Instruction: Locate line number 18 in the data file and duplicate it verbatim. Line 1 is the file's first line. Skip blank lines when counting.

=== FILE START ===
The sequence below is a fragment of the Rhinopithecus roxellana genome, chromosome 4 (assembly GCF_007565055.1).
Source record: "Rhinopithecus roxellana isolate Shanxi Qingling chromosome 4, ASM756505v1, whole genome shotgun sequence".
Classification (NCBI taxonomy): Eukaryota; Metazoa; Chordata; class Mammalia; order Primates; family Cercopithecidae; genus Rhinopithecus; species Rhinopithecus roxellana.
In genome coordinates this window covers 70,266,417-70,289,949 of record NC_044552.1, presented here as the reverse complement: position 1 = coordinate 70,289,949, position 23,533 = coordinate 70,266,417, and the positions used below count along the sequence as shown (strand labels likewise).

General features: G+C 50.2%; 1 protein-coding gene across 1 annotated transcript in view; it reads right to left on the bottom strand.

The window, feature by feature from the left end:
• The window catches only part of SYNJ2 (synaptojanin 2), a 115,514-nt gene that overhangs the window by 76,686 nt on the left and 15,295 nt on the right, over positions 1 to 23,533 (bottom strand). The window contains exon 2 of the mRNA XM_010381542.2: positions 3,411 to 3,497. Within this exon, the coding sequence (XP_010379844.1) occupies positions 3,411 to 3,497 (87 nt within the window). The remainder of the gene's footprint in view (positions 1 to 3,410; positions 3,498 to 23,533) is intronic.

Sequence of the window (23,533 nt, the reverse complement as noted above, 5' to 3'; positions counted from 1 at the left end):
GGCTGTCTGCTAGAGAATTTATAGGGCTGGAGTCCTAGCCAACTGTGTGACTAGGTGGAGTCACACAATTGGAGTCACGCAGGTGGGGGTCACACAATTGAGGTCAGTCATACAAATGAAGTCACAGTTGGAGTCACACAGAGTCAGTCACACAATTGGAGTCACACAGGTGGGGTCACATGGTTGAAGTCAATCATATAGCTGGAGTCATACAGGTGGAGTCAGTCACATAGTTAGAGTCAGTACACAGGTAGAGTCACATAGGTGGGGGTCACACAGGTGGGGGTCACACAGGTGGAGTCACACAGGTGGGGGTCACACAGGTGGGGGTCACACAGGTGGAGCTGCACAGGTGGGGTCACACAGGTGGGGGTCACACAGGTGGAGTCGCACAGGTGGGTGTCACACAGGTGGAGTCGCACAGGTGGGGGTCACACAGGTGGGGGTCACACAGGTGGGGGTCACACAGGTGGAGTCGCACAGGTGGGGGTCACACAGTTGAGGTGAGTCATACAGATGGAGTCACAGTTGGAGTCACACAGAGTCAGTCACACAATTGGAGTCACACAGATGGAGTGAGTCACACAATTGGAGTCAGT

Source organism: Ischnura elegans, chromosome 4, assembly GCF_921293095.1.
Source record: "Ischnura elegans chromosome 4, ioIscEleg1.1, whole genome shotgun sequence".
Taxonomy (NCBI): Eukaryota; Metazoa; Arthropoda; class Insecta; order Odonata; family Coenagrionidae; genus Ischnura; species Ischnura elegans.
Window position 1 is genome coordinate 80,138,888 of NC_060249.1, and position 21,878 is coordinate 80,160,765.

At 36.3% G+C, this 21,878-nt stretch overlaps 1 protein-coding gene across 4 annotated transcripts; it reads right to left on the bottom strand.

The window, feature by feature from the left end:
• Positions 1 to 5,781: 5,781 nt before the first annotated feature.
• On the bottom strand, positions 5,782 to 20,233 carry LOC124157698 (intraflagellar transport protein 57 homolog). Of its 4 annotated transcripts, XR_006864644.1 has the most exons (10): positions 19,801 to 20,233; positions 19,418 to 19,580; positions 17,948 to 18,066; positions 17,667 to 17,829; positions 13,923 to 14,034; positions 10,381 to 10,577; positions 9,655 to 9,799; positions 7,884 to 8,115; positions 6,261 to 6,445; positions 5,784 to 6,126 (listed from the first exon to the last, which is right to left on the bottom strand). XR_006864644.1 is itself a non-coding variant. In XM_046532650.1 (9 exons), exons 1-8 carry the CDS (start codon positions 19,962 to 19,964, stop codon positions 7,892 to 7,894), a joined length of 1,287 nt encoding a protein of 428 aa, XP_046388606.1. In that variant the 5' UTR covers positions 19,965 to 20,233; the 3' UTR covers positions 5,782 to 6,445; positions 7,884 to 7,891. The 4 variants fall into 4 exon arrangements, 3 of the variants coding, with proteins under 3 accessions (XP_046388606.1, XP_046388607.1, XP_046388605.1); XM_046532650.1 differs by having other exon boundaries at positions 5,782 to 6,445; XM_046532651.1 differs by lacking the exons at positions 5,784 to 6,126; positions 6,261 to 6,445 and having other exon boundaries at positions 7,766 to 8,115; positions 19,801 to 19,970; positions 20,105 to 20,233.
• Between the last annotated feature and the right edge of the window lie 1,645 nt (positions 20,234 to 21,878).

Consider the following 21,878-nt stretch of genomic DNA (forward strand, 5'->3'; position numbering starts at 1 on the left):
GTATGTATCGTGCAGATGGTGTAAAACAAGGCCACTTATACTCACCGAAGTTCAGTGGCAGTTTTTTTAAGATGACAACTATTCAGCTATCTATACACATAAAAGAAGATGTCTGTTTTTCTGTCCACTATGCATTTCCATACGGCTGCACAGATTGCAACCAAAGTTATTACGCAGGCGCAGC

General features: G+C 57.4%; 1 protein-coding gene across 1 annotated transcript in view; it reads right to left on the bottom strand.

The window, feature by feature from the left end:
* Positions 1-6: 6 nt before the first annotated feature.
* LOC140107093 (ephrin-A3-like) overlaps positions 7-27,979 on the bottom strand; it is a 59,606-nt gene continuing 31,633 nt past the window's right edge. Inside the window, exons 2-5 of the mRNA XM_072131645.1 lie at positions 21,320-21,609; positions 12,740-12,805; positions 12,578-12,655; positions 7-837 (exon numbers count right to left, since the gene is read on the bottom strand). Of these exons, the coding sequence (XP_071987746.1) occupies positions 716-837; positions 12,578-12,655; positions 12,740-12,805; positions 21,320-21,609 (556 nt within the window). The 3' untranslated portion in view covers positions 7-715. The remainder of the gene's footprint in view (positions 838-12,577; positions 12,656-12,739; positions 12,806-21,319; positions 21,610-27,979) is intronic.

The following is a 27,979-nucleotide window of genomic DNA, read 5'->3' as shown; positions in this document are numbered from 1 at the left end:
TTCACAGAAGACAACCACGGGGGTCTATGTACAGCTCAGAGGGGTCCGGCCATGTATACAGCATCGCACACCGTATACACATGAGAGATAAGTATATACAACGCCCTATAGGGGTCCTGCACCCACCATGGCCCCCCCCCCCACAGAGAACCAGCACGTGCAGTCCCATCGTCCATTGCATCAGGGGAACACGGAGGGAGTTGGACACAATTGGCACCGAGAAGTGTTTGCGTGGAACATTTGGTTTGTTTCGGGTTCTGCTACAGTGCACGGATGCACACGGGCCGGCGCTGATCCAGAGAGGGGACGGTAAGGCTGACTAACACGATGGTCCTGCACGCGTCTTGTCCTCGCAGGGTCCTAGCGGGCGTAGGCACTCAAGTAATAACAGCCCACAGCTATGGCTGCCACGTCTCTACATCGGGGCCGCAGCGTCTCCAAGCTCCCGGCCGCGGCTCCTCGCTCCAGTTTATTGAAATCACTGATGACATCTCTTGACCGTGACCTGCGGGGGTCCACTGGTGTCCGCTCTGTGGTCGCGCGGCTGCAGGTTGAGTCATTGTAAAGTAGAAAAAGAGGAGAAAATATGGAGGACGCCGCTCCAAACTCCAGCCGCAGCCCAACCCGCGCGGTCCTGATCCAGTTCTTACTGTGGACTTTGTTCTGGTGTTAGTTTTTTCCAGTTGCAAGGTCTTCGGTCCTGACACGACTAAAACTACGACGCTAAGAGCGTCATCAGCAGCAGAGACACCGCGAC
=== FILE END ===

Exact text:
• Between the last annotated feature and the right edge of the window lie 1,645 nt (positions 20,234 to 21,878).